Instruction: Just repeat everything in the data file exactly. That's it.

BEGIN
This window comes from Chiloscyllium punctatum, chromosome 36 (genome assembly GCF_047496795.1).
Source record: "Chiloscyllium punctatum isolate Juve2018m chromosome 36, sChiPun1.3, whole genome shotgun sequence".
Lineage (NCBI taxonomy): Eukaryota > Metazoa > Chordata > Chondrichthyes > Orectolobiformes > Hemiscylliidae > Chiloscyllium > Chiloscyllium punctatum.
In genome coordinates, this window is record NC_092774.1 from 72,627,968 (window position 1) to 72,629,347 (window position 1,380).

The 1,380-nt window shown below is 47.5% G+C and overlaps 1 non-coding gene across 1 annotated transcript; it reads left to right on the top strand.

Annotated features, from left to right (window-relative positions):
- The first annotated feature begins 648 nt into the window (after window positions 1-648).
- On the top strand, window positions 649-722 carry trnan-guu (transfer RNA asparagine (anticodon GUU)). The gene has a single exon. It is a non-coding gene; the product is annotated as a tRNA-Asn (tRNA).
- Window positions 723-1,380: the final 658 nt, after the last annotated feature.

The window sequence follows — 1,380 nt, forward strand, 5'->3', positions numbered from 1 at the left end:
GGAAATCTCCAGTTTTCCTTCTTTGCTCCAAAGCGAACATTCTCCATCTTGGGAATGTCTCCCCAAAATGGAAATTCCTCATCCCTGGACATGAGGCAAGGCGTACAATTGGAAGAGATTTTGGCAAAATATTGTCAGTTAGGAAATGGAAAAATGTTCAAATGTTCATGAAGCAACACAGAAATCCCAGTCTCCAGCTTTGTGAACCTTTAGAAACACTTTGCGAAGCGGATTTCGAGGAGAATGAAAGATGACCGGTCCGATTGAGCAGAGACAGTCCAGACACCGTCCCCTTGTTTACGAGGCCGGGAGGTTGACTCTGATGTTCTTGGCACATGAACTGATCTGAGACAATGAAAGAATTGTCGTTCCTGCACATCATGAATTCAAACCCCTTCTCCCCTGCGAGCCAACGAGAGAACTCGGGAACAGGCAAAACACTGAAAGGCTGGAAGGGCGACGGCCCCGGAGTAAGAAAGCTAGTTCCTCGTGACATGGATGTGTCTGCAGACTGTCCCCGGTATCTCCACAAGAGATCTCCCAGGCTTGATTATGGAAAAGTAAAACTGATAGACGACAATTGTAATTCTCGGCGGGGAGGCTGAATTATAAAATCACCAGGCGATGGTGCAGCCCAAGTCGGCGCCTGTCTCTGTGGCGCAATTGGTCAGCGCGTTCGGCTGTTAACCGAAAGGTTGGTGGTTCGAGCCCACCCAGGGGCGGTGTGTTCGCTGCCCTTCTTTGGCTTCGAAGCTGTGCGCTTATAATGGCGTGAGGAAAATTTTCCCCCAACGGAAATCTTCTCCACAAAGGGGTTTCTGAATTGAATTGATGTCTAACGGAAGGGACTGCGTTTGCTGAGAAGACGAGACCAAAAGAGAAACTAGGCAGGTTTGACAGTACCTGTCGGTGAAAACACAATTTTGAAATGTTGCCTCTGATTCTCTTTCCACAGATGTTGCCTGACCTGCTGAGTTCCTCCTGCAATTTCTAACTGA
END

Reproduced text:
This window comes from Chiloscyllium punctatum, chromosome 36 (genome assembly GCF_047496795.1).
Source record: "Chiloscyllium punctatum isolate Juve2018m chromosome 36, sChiPun1.3, whole genome shotgun sequence".
Lineage (NCBI taxonomy): Eukaryota > Metazoa > Chordata > Chondrichthyes > Orectolobiformes > Hemiscylliidae > Chiloscyllium > Chiloscyllium punctatum.
In genome coordinates, this window is record NC_092774.1 from 72,627,968 (window position 1) to 72,629,347 (window position 1,380).

The 1,380-nt window shown below is 47.5% G+C and overlaps 1 non-coding gene across 1 annotated transcript; it reads left to right on the top strand.

Annotated features, from left to right (window-relative positions):
- The first annotated feature begins 648 nt into the window (after window positions 1-648).
- On the top strand, window positions 649-722 carry trnan-guu (transfer RNA asparagine (anticodon GUU)). The gene has a single exon. It is a non-coding gene; the product is annotated as a tRNA-Asn (tRNA).
- Window positions 723-1,380: the final 658 nt, after the last annotated feature.

The window sequence follows — 1,380 nt, forward strand, 5'->3', positions numbered from 1 at the left end:
GGAAATCTCCAGTTTTCCTTCTTTGCTCCAAAGCGAACATTCTCCATCTTGGGAATGTCTCCCCAAAATGGAAATTCCTCATCCCTGGACATGAGGCAAGGCGTACAATTGGAAGAGATTTTGGCAAAATATTGTCAGTTAGGAAATGGAAAAATGTTCAAATGTTCATGAAGCAACACAGAAATCCCAGTCTCCAGCTTTGTGAACCTTTAGAAACACTTTGCGAAGCGGATTTCGAGGAGAATGAAAGATGACCGGTCCGATTGAGCAGAGACAGTCCAGACACCGTCCCCTTGTTTACGAGGCCGGGAGGTTGACTCTGATGTTCTTGGCACATGAACTGATCTGAGACAATGAAAGAATTGTCGTTCCTGCACATCATGAATTCAAACCCCTTCTCCCCTGCGAGCCAACGAGAGAACTCGGGAACAGGCAAAACACTGAAAGGCTGGAAGGGCGACGGCCCCGGAGTAAGAAAGCTAGTTCCTCGTGACATGGATGTGTCTGCAGACTGTCCCCGGTATCTCCACAAGAGATCTCCCAGGCTTGATTATGGAAAAGTAAAACTGATAGACGACAATTGTAATTCTCGGCGGGGAGGCTGAATTATAAAATCACCAGGCGATGGTGCAGCCCAAGTCGGCGCCTGTCTCTGTGGCGCAATTGGTCAGCGCGTTCGGCTGTTAACCGAAAGGTTGGTGGTTCGAGCCCACCCAGGGGCGGTGTGTTCGCTGCCCTTCTTTGGCTTCGAAGCTGTGCGCTTATAATGGCGTGAGGAAAATTTTCCCCCAACGGAAATCTTCTCCACAAAGGGGTTTCTGAATTGAATTGATGTCTAACGGAAGGGACTGCGTTTGCTGAGAAGACGAGACCAAAAGAGAAACTAGGCAGGTTTGACAGTACCTGTCGGTGAAAACACAATTTTGAAATGTTGCCTCTGATTCTCTTTCCACAGATGTTGCCTGACCTGCTGAGTTCCTCCTGCAATTTCTAACTGA